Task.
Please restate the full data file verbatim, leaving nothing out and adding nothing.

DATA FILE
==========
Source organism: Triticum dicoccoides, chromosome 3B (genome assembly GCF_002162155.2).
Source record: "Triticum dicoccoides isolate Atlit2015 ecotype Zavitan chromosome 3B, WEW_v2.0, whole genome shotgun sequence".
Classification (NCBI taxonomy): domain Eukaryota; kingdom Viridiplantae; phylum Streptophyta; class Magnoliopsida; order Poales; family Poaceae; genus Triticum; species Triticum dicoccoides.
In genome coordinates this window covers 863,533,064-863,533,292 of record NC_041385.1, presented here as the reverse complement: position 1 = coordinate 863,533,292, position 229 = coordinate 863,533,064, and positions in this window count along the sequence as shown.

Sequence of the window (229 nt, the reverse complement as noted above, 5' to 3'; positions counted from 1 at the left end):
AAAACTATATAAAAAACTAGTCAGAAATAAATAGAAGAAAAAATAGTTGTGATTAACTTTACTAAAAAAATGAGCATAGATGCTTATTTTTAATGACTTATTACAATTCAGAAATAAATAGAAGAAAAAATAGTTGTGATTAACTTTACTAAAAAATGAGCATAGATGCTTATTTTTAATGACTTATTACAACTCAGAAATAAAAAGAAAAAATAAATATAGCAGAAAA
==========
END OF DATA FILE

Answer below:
Source organism: Triticum dicoccoides, chromosome 3B (genome assembly GCF_002162155.2).
Source record: "Triticum dicoccoides isolate Atlit2015 ecotype Zavitan chromosome 3B, WEW_v2.0, whole genome shotgun sequence".
Classification (NCBI taxonomy): domain Eukaryota; kingdom Viridiplantae; phylum Streptophyta; class Magnoliopsida; order Poales; family Poaceae; genus Triticum; species Triticum dicoccoides.
In genome coordinates this window covers 863,533,064-863,533,292 of record NC_041385.1, presented here as the reverse complement: position 1 = coordinate 863,533,292, position 229 = coordinate 863,533,064, and positions in this window count along the sequence as shown.

Sequence of the window (229 nt, the reverse complement as noted above, 5' to 3'; positions counted from 1 at the left end):
AAAACTATATAAAAAACTAGTCAGAAATAAATAGAAGAAAAAATAGTTGTGATTAACTTTACTAAAAAAATGAGCATAGATGCTTATTTTTAATGACTTATTACAATTCAGAAATAAATAGAAGAAAAAATAGTTGTGATTAACTTTACTAAAAAATGAGCATAGATGCTTATTTTTAATGACTTATTACAACTCAGAAATAAAAAGAAAAAATAAATATAGCAGAAAA